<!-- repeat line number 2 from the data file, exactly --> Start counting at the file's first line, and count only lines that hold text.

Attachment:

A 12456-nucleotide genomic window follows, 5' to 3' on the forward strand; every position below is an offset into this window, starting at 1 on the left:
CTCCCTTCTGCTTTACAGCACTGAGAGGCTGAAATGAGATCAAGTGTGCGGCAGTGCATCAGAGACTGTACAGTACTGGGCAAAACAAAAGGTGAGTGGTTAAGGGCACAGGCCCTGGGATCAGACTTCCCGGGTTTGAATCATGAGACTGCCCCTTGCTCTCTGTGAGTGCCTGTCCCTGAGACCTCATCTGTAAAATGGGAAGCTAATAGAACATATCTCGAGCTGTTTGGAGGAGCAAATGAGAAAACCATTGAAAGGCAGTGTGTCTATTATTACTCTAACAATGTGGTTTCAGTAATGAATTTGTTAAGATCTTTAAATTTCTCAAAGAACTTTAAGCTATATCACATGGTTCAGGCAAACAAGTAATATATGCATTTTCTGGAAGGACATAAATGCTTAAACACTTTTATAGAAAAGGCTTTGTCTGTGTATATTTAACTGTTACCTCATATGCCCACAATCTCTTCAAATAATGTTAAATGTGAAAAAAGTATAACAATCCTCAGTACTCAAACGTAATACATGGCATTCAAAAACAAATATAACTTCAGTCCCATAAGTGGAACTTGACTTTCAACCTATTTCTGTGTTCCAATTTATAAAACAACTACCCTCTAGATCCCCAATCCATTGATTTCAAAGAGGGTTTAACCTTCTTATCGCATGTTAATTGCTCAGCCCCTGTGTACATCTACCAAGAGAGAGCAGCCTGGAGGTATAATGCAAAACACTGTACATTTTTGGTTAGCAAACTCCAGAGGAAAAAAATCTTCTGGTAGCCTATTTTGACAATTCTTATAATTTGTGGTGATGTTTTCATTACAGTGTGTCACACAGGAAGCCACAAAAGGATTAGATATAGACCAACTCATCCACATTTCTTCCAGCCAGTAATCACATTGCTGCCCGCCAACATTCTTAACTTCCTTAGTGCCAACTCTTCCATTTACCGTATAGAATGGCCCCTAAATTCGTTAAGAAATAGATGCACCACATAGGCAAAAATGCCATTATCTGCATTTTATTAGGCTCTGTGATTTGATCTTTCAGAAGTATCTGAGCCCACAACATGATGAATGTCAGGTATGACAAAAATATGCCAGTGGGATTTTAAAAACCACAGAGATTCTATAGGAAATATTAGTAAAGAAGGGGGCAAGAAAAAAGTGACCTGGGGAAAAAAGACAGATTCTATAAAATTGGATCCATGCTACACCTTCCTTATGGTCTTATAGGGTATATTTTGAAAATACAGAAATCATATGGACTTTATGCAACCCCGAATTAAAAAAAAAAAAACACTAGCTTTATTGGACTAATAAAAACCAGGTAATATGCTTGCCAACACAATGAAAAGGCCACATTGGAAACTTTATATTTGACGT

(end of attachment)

CTCCCTTCTGCTTTACAGCACTGAGAGGCTGAAATGAGATCAAGTGTGCGGCAGTGCATCAGAGACTGTACAGTACTGGGCAAAACAAAAGGTGAGTGGTTAAGGGCACAGGCCCTGGGATCAGACTTCCCGGGTTTGAATCATGAGACTGCCCCTTGCTCTCTGTGAGTGCCTGTCCCTGAGACCTCATCTGTAAAATGGGAAGCTAATAGAACATATCTCGAGCTGTTTGGAGGAGCAAATGAGAAAACCATTGAAAGGCAGTGTGTCTATTATTACTCTAACAATGTGGTTTCAGTAATGAATTTGTTAAGATCTTTAAATTTCTCAAAGAACTTTAAGCTATATCACATGGTTCAGGCAAACAAGTAATATATGCATTTTCTGGAAGGACATAAATGCTTAAACACTTTTATAGAAAAGGCTTTGTCTGTGTATATTTAACTGTTACCTCATATGCCCACAATCTCTTCAAATAATGTTAAATGTGAAAAAAGTATAACAATCCTCAGTACTCAAACGTAATACATGGCATTCAAAAACAAATATAACTTCAGTCCCATAAGTGGAACTTGACTTTCAACCTATTTCTGTGTTCCAATTTATAAAACAACTACCCTCTAGATCCCCAATCCATTGATTTCAAAGAGGGTTTAACCTTCTTATCGCATGTTAATTGCTCAGCCCCTGTGTACATCTACCAAGAGAGAGCAGCCTGGAGGTATAATGCAAAACACTGTACATTTTTGGTTAGCAAACTCCAGAGGAAAAAAATCTTCTGGTAGCCTATTTTGACAATTCTTATAATTTGTGGTGATGTTTTCATTACAGTGTGTCACACAGGAAGCCACAAAAGGATTAGATATAGACCAACTCATCCACATTTCTTCCAGCCAGTAATCACATTGCTGCCCGCCAACATTCTTAACTTCCTTAGTGCCAACTCTTCCATTTACCGTATAGAATGGCCCCTAAATTCGTTAAGAAATAGATGCACCACATAGGCAAAAATGCCATTATCTGCATTTTATTAGGCTCTGTGATTTGATCTTTCAGAAGTATCTGAGCCCACAACATGATGAATGTCAGGTATGACAAAAATATGCCAGTGGGATTTTAAAAACCACAGAGATTCTATAGGAAATATTAGTAAAGAAGGGGGCAAGAAAAAAGTGACCTGGGGAAAAAAGACAGATTCTATAAAATTGGATCCATGCTACACCTTCCTTATGGTCTTATAGGGTATATTTTGAAAATACAGAAATCATATGGACTTTATGCAACCCCGAATTAAAAAAAAAAAAACACTAGCTTTATTGGACTAATAAAAACCAGGTAATATGCTTGCCAACACAATGAAAAGGCCACATTGGAAACTTTATATTTGACGT